Today, clean freshwater is becoming an increasingly scarce resource. Only 3% of the world’s water is fresh water, and two-thirds of that is tucked away in frozen glaciers or is otherwise unavailable for consumption. Climate change is altering patterns of both weather and water around the world, causing shortages and droughts in some areas and floods in others. According to the WWF, by 2025, two-thirds of the world’s population may actually face water shortages.
In the textile industry, water plays a particularly critical role. Growing cotton, dyeing fabrics, creating washed-out looks and washing clothes at home all have an impact on water resources. It takes about three years’ worth of drinking water to make your favorite cotton t-shirt using conventional manufacturing practices. It takes up to 10,000 liters of water to make one pair of jeans, the equivalent of flushing your toilet approximately 2,000 times. And yet while textile supply chains are heavily dependent on water, many production and processing sites are located in the world’s most water-stressed and polluted river basins.
H&M sold +22USDBn worth of clothes globally last year. In light of the increasing scarcity of water, it is in the company’s best interest to lead efforts to be more water conscious in its supply chain. H&M has already been working on water issues in the past. In fact, it established a partnership with WWF for the first time in 2013 to focus on water stewardship. The goal was to raise awareness, improve responsible water use throughout H&M’s entire supply chain, and inspire other companies to take action towards more responsible water management. In the words of H&M’s CEO, “We do this to minimize risks in our operations, to protect the environment and to secure the availability of water. We are proud of the partnership with WWF which we hope will inspire others to follow.”
In 2016, this partnership was renewed for five years and grew to also include climate action and a strategic dialogue. As for water stewardship, going forward, the partnership will focus on taking its achievements one step further, with an increased focus on collective stakeholder engagement. For example, both entities aim to work together to bring stakeholders from business, civil society and politics together to contribute to more sustainable water management in river basins in China.
Even if some have criticized H&M’s position based on the argument that it cannot set a new standard for sustainability provided that its business model, fast fashion, is structurally unsustainable, I am a strong believer that H&M is a pioneer in the industry for its sustainability policies. In order to take their impact to the next level, there are two key areas I would encourage the company’s management to focus on. First, H&M should be open and more specific about their own goals in order to ensure efforts are targeted and progress is effectively assessed. An article from HBR states that “everyone who works for an organization must be familiar with the banal SMART acronym for setting goals. Goals must be Specific, Measurable, Attainable, Realistic, and Time-bound.” I see tangible value in H&M and WWF publicly setting concrete objectives for their five year partnership to enhance commitment and drive employees motivation.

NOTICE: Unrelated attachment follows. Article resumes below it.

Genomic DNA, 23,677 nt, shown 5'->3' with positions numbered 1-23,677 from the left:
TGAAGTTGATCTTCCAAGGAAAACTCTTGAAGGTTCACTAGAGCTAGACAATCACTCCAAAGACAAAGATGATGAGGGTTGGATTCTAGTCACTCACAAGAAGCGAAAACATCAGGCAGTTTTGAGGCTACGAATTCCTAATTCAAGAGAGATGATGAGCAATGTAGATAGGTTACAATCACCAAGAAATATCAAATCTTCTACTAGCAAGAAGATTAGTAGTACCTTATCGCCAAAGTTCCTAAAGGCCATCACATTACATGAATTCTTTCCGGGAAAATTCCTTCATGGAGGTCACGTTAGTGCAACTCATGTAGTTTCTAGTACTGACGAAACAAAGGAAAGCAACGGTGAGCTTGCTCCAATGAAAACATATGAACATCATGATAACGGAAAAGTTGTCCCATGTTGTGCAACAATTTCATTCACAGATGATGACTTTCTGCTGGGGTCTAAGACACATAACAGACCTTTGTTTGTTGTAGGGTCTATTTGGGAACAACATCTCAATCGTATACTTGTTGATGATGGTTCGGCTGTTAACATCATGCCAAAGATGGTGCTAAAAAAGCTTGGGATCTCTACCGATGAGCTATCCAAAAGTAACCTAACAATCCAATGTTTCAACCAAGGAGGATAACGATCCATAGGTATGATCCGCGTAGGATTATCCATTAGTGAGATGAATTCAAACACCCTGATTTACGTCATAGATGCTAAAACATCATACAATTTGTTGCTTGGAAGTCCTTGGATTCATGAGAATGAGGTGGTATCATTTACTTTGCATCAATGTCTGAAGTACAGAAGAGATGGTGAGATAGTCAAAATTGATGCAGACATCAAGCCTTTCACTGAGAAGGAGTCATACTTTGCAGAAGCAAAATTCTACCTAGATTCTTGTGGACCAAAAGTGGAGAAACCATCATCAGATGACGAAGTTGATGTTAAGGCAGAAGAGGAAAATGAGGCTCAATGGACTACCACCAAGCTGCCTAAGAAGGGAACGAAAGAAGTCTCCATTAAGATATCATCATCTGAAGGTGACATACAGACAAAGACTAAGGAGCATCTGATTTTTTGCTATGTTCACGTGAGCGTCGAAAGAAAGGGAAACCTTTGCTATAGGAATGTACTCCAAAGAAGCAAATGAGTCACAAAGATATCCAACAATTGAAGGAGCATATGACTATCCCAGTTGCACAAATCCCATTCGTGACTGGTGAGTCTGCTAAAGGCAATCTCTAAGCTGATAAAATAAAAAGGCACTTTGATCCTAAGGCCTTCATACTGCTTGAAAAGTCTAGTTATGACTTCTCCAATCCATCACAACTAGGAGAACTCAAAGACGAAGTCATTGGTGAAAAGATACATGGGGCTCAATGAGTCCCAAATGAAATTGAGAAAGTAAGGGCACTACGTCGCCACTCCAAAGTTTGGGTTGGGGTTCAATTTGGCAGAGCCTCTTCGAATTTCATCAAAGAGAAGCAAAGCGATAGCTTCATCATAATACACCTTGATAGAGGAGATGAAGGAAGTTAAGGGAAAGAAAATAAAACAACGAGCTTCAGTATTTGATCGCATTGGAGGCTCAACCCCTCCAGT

Second, H&M should encourage the thousands of SMEs in the industry to improve their water efficiency. Although there are several big players, the fashion industry is still extremely fragmented (market share of the top 5 apparel brands is below 20% in key apparel countries and only in the EU are there more than 170k fashion companies). As a result, the real shift in industry standards regarding water consumption H&M is pursuing will only be achieved if the entire range of smaller players buy into the idea and are able to execute it at a smaller scale. Drawing on its own learnings, H&M could launch mentorship programs for smaller businesses to guide, support and navigate the uncertainties that a challenge of such magnitude entails.
As stated above, H&M is seriously committed to sustainable fashion and has taken a circular approach to how fashion is made and used based on three levers: a more effective use of resources (including water), support of innovations within recycling technologies and an increased use of sustainable materials (such as organic cotton). Interestingly, growing organic cotton actually requires more water than conventional water, and the lower yields of organic crops have even been linked to higher greenhouse-gas emissions on the industrial farms producing them. Is the fashion industry’s impact on climate change therefore inevitable? How can H&M, and more broadly, fashion companies, ensure they are actually being “climate positive” with the different environmentally friendly initiatives they launch? (781 words)
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